XE(1) - Linux man page online | User commands

Execute a command for every argument.

November 3, 2017
XE(1) BSD General Commands Manual XE(1)


xe — execute a command for every argument


xe [-0FLRnqv] [-I replace-arg] [-N maxargs] [-j maxjobs] command ... xe [flags ...] -p pattern command ... [+ pattern command ...]... xe [flags ...] -f argfile command ... xe [flags ...] -s shellscript xe [flags ...] -a command ... -- args ... xe [flags ...] -A argsep command ... argsep args ...


The xe utility constructs command lines from specified arguments, combining some of the best features of xargs(1) and apply(1). xe means “execute for every ...”. xe supports different methods to specify arguments to commands: command ... By default, arguments - separated by newlines - are read from the standard input. The resulting command is constructed from the command line parameters, replacing replace-arg with the read argument, and is executed with execvp(3). In this mode, no shell is involved and replace-arg must appear as a word on its own, i.e. ‘foo {} bar’ will work, but ‘foo{} bar’ will not, where {} is the default value for replace-arg. If no argument is specified, the default is ‘printf %s\n’. -f argfile Read arguments from argfile, instead of the standard input. This does not close the standard input for execution, it is passed to the forked process. -s shellscript In this mode, the single parameter shellscript is executed using sh -c. In the script, the specified arguments can be accessed using $1, $2, ... For example: echo 'a\nb' | xe -N2 -s 'echo $2 $1' -a command ... -- args ... In this mode, everything after -- is passed as args to command. -A argsep command ... argsep args ... Same as -a, but the custom argument separator argsep is used to distinguish between command and its args. The options are as follows: -0 Input filenames are separated by NUL bytes (instead of newlines, which is the default) -F Fatal: stop and exit when a command execution fails. -L Run the resulting commands with line-buffered output; lines from two jobs will not interleave. When used twice, or with -vv, also prefix each line with the number of the job (see ENVIRONMENT) in such a manner that the output can be piped to ‘sort -snk1’ to group it. -R Return with status 122 when no arguments have been specified (instead of 0, the default). xe never executes a command when no arguments are specified. -n Dry run: don't run the resulting commands, just print them. -q Quiet mode: redirect standard output and standard error of commands to /dev/null. -v Verbose: print commands to standard error before running them. When used twice, also print job id and exit status for each command. -p Enable make(1)-style percent rules. The first argument of command ... is regarded as a pattern, see PERCENT RULES below. Patterns without a slash (or ‘**’) are matched against the basenames only. Multiple runs of patterns and commands are separated by ‘+’. Only the first match‐ ing percent rule is executed; in case no pattern matches, no command is run. -I replace-arg Replace first occurrence of replace-arg (default: {}) in the resulting command with the argument(s). Pass an empty replace-arg to disable the replace function. Con‐ trary to xargs(1) this will expand into multiple arguments when needed. -N maxargs Pass up to maxargs arguments to each command (default: 1). Using -N0 will pass as many arguments as possible. -j maxjobs Run up to maxjobs processes concurrently. Using -j0 will run as many processes as there are CPU cores running. If maxjobs ends with an ‘x’, it is regarded as a mul‐ tiplier of the number of running CPU cores (rounded down, but using at least one core).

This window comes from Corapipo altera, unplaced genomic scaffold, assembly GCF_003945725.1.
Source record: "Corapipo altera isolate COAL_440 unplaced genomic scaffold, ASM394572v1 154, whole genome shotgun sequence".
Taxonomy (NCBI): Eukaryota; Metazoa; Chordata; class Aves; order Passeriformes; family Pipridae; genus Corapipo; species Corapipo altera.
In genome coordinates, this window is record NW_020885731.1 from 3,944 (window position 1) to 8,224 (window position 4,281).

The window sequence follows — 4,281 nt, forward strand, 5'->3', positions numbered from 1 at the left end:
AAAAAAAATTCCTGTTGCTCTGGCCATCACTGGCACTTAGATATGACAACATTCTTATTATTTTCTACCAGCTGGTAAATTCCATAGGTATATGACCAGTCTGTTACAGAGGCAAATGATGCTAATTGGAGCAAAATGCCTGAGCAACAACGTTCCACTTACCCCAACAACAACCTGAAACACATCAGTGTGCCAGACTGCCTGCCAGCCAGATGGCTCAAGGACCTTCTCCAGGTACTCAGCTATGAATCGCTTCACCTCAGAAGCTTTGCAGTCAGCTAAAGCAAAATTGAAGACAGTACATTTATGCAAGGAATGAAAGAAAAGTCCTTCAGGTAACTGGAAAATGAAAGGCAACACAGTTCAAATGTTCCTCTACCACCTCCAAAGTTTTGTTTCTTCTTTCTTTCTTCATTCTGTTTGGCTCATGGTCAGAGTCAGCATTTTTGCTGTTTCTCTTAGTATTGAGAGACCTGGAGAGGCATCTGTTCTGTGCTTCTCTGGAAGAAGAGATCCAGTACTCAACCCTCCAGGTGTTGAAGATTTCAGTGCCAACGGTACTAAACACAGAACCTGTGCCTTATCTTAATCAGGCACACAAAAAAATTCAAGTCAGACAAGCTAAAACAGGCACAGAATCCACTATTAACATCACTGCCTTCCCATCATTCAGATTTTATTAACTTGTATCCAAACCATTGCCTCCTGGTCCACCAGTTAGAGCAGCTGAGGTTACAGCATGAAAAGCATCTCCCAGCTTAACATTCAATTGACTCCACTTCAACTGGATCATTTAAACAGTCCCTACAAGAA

The percent rules of xe are similar to the globs of sh(1) or fnmatch(3): ‘?’ matches a sin‐ gle character that is not ‘/’. ‘/’ matches one or multiple ‘/’ in the string. ‘*’ matches zero or more characters, but never ‘/’. ‘**’ matches zero or more characters, including ‘/’. Note that all of these also match leading dots in file names. ‘{a,b,c}’ matches either a, b or c. ‘[abc]’ matches one of the characters abc (but never ‘/’). ‘[!abc]’ matches all characters but abc. Alternatively, ‘[^abc]’ can be used too. ‘[a-c]’ matches any character in the range between a and c inclusive. In character ranges, characters can be escaped using a backslash. In the pattern, a single occurrence of ‘%’ matches one or more characters, and replaces the first occurrence of ‘%’ with the matched string in the remaining arguments, which are then used as the command to be executed.


The environment variable ITER is passed to the child process and incremented on each command execution.


xe follows the convention of GNU and OpenBSD xargs: 0 on success 123 if any invocation of the command exited with status 1 to 125. 124 if the command exited with status 255 125 if the command was killed by a signal 126 if the command cannot be run 127 if the command was not found 1 if some other error occurred Additionally, 122 is returned when -R was passed and the command was never executed.


Compress all .c files in the current directory, using all CPU cores: xe -a -j0 gzip -- *.c Remove all empty files, using lr(1): lr -U -t 'size == 0' | xe -N0 rm Convert .mp3 to .ogg, using all CPU cores: xe -a -j0 -s 'ffmpeg -i "${1}" "${1%.mp3}.ogg"' -- *.mp3 Same, using percent rules: xe -a -j0 -p %.mp3 ffmpeg -i %.mp3 %.ogg -- *.mp3 Similar, but hiding output of ffmpeg, instead showing spawned jobs: xe -ap -j0 -vvq '%.{m4a,ogg,opus}' ffmpeg -y -i {} out/%.mp3 -- *


apply(1), parallel(1), xapply(1), xargs(1)


Leah Neukirchen <>


xe is in the public domain. To the extent possible under law, the creator of this work has waived all copyright and related or neighboring rights to this work.
BSD November 3, 2017 BSD
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xe(1) referred by
refer to dash(1) | exec(3) | fnmatch(3) | lr(1) | make(1) | parallel(1) | xargs(1)
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